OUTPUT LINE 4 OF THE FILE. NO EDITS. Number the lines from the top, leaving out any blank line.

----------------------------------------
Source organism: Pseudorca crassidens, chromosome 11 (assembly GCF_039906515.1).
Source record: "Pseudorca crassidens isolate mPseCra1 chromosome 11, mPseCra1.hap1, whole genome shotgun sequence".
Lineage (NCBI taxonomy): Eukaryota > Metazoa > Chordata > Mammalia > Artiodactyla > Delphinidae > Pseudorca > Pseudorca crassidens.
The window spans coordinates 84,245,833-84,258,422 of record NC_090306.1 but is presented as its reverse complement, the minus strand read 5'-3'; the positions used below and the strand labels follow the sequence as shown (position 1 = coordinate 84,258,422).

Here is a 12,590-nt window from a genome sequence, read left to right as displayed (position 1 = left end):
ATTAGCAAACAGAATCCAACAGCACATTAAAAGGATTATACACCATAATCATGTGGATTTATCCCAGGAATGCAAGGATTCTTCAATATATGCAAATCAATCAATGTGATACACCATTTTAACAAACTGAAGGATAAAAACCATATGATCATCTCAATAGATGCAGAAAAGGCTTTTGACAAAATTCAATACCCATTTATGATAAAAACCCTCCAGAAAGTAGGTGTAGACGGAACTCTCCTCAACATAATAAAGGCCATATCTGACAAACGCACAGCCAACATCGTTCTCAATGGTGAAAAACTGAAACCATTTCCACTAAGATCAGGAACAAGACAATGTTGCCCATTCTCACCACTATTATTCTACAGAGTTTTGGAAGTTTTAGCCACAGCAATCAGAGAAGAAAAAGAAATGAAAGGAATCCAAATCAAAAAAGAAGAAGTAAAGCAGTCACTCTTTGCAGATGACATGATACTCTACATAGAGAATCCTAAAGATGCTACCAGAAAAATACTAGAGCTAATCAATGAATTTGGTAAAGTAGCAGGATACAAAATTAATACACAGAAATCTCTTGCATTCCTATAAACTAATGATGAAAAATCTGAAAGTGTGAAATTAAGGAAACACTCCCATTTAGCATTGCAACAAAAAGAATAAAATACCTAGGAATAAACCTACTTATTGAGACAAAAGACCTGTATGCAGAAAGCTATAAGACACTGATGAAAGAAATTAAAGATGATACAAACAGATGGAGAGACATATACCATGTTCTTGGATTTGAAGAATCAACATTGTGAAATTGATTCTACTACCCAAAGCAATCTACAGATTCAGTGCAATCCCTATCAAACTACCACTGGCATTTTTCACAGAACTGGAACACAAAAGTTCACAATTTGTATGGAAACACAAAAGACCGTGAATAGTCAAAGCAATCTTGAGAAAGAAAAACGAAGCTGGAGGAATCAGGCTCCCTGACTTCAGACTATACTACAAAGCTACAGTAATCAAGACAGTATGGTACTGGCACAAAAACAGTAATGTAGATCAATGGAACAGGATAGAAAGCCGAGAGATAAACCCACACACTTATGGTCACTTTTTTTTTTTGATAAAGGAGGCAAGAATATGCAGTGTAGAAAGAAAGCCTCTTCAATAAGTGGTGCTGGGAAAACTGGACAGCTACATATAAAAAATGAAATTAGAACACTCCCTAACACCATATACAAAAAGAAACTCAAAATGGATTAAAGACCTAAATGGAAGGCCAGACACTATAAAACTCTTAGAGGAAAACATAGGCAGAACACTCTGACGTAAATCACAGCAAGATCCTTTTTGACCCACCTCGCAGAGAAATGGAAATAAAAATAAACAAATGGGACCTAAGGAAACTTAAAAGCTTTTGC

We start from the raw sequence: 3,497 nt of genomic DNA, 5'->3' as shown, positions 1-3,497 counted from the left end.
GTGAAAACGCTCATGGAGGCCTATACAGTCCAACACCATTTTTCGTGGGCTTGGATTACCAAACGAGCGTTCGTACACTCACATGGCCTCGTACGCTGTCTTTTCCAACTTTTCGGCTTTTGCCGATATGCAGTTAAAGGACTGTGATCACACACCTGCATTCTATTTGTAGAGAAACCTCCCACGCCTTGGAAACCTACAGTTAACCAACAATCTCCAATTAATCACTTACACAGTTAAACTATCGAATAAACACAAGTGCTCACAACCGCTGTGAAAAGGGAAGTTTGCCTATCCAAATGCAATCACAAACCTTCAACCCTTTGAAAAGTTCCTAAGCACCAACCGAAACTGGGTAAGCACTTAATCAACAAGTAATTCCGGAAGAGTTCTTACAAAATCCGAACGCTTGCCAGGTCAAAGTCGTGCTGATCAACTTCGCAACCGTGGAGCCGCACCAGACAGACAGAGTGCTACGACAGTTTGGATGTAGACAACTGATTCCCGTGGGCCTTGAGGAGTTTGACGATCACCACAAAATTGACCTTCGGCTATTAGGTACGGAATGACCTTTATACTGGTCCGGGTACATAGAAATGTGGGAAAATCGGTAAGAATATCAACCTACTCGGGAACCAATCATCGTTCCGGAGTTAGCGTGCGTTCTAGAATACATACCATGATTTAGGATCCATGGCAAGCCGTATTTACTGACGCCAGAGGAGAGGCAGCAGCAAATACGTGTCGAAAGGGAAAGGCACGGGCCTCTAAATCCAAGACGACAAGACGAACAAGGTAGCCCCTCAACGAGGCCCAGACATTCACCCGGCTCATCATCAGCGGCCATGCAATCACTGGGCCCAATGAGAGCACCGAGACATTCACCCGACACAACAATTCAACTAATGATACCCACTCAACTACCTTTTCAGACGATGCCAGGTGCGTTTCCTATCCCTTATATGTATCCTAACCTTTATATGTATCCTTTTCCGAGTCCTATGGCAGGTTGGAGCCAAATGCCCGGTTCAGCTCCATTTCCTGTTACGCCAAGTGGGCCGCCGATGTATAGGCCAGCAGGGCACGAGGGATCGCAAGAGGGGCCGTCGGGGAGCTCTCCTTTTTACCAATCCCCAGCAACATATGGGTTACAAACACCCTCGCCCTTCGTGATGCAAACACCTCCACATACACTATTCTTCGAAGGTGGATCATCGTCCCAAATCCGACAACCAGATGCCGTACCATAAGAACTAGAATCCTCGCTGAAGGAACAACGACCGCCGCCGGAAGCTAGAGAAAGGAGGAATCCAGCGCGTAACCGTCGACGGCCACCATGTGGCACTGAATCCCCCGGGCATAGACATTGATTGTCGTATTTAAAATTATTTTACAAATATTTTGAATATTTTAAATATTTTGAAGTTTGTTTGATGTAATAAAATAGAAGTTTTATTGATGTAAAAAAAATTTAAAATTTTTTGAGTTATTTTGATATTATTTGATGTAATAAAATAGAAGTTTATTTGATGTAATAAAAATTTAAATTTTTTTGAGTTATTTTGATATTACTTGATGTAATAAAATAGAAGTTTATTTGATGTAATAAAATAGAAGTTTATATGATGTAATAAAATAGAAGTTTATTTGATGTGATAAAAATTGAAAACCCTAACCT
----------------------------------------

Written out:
The window spans coordinates 84,245,833-84,258,422 of record NC_090306.1 but is presented as its reverse complement, the minus strand read 5'-3'; the positions used below and the strand labels follow the sequence as shown (position 1 = coordinate 84,258,422).